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Sports >  Gonzaga basketball

Gonzaga rewind: Filip Petrusev’s offense gets rave reviews

Feb. 16, 2020 Updated Sun., Feb. 16, 2020 at 8:52 p.m.

Gonzaga forward Filip Petrusev shoots over Pepperdine’s Kessler Edwards on Saturday. (RINGO H.W. CHIU / AP)
Gonzaga forward Filip Petrusev shoots over Pepperdine’s Kessler Edwards on Saturday. (RINGO H.W. CHIU / AP)

Ten NBA scouts, seated just behind the scorer’s table at Firestone Fieldhouse, no doubt were taking copious notes Saturday during No. 2 Gonzaga’s 89-77 win over Pepperdine.

Sophomore post Filip Petrusev, who dipped his toe in the NBA Draft waters last season, gave them plenty to write about, mostly in a positive sense.

Gonzaga’s talented big man took over in the first half, scoring 20 of his game-high 27 points. Pepperdine didn’t have the size to deal with the 6-foot-11, 235-pound Serbian, who showed off his power and footwork while making nine of his career-high 20 shot attempts.

Petrusev scored buckets inside despite double teams. He looped around 6-9 Victor Ohia Obioha for a layup. He made a play in the first half that most 6-11 posts can only dream about. He grabbed a loose ball in the backcourt, dribbled down and spun past a defender for a layup.

“We went to him hard,” coach Mark Few said. “Drew (Timme) was out (with foul trouble) and they were jamming us on some other actions. We had Filip one-on-one in there and he was delivering in a crowd, taking some hits.

“I was very happy to see that. I think it shows a lot of growth on his part.”

The Waves were more aggressive in the closing half, often forcing Petrusev to earn his points at the free-throw line. Petrusev played 35 minutes – second only to his 40-minute stint versus Oregon in an overtime win – with Killian Tillie out after aggravating his ankle injury earlier in the week.

Petrusev’s impact stretched out to the 3-point line, at both ends of the court. His paint dominance eventually drew more attention and his teammates were left open behind the arc. Corey Kispert was the biggest beneficiary, hitting five 3s. Guards Ryan Woolridge, Joel Ayayi and Admon Gilder each added one.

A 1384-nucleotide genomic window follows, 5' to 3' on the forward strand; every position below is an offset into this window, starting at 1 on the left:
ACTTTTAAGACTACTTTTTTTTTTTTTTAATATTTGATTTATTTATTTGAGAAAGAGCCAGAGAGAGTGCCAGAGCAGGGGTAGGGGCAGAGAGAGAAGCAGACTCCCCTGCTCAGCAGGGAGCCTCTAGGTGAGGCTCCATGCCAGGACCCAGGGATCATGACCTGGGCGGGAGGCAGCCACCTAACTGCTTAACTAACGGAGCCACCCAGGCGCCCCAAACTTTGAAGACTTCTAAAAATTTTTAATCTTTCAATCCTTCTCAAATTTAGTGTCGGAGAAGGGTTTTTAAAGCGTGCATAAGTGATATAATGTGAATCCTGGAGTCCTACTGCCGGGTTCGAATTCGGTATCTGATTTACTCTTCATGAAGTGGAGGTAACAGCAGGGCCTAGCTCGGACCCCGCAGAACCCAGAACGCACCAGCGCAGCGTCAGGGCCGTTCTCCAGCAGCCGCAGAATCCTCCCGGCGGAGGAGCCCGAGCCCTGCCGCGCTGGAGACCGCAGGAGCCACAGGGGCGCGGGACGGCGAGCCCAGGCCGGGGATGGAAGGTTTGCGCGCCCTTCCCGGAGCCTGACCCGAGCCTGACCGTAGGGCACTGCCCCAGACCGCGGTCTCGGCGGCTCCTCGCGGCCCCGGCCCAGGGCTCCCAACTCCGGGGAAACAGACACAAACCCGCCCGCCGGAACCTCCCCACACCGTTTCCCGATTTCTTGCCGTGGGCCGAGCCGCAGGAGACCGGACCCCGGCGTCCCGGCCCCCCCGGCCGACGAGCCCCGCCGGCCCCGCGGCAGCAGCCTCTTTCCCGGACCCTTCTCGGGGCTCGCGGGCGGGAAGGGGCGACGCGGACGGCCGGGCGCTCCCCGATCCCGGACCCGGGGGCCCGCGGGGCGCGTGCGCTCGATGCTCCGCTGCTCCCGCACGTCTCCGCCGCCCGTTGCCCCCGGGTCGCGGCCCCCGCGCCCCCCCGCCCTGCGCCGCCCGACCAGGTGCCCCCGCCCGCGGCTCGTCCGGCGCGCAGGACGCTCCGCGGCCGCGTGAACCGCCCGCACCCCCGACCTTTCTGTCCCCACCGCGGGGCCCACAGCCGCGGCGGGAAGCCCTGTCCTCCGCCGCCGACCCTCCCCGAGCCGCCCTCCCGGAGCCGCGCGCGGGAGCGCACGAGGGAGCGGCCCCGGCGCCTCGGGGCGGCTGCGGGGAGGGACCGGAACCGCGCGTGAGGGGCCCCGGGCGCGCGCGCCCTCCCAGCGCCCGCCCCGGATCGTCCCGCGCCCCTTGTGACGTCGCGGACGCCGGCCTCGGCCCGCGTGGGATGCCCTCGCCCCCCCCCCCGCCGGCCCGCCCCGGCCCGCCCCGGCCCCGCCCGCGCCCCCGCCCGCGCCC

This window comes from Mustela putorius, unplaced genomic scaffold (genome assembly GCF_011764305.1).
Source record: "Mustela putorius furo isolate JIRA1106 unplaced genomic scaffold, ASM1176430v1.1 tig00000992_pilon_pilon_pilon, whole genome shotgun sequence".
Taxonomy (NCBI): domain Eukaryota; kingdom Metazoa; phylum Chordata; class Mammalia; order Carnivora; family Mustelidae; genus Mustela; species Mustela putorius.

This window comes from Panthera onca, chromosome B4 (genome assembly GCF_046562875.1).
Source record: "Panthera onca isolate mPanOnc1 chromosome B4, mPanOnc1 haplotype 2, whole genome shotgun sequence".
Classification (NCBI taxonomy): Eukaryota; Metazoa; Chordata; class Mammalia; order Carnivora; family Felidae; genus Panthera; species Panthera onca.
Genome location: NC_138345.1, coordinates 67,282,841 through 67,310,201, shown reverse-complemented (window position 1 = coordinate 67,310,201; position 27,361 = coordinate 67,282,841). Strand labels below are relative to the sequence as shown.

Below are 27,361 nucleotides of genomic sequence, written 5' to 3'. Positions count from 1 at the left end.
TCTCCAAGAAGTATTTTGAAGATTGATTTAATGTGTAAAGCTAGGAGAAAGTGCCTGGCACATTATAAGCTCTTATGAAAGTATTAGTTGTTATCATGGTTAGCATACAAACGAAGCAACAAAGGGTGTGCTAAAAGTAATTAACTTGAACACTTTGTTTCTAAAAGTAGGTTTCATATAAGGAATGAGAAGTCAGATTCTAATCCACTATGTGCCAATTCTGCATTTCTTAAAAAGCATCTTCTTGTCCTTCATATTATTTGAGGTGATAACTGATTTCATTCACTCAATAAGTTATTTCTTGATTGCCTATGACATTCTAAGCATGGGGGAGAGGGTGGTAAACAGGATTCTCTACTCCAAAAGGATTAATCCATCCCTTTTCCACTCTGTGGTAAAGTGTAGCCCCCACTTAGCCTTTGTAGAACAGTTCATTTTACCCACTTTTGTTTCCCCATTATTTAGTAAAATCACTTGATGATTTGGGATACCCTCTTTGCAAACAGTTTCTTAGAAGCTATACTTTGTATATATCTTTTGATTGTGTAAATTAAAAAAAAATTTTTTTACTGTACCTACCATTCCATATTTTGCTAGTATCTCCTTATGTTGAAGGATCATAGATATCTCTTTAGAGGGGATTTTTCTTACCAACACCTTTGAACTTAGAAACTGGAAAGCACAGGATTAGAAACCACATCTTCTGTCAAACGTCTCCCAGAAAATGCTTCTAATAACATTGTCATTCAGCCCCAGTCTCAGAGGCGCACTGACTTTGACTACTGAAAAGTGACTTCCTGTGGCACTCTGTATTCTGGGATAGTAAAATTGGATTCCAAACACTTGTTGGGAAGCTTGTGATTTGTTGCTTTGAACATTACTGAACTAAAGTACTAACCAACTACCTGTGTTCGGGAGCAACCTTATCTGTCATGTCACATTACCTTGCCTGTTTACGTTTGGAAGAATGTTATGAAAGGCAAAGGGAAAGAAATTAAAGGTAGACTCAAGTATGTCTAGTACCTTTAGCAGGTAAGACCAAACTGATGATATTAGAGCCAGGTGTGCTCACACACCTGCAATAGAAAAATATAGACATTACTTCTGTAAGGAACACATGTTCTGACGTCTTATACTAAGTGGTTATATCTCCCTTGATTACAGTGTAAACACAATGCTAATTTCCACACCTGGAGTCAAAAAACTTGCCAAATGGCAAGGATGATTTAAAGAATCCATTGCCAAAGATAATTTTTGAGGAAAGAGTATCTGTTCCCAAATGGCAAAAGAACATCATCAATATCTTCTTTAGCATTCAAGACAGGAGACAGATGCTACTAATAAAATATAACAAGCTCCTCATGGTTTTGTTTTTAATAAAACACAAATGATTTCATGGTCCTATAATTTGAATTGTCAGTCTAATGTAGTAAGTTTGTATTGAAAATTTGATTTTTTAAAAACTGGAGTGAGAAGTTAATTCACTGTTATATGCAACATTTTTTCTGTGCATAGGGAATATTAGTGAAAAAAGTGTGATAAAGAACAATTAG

“Fil is playing so good and Drew has been playing so good lately they have to double him,” Kispert said. “When they double, the design is to empty out of the top and find room at the top. Credit to the bigs for making the right reads.”

The Waves had some success inside offensively against Petrusev. Their smaller lineup also challenged the big man to cover ground on the perimeter, occasionally defending point guard Colbey Ross on switches. The Waves didn’t capitalize, making just 5 of 20 3s, but most were quality looks.

“That was very disconcerting and we survived that,” Few said. “When you play pick-and-pop 5s (like Pepperdine’s Kessler and Kameron Edwards) with how we’re built, it’s hard. It’s hard for Filip, and what are you going to do – he had 20 points first half.

“We were trying to show and stunt. They do a great job of spreading the floor and really spacing you, and he wasn’t doing a great job hustling back to his own (man) so we dodged some bullets. That’s why we were juxtaposing those lineups and crossmatching.”

Gonzaga can expect to see similar tactics from future opponents, particularly when Tillie is watching from the sidelines.

“I knew I was going to have play more without Killian obviously,” Petrusev said. “It was tough. They played fast like us, ball screen right away. It was really tough to execute all those coverages and still do all that work on the offense, but I gave my best. I think I played hard.”

Waves of adversity

Pepperdine has pushed the Zags twice, losing by a combined 17 points. The fifth-place Waves rely heavily on Ross and the Edwards brothers.

“They’re not an easy matchup, especially when you have a dynamic point guard,” Gilder said. “They have a little bit of everything.”

Pepperdine’s trio combined for 58 points, 16 rebounds, 10 assists and five steals. They also had seven turnovers, four by Ross, who committed 10 in the first meeting last month. Ross has scored at least 20 points in four of his last five games against Gonzaga.

“He’s a fabulous player,” Few said. “He’s just got such a vast array of shots. He’s shooting 12-foot runners going left, runners going right, pull-up 3s, gets down in the lane and is very patient and pivots around and has a nice touch.

“He’s been one of the harder guys for us to guard all year, and we’ve played a lot of really good point guards.”

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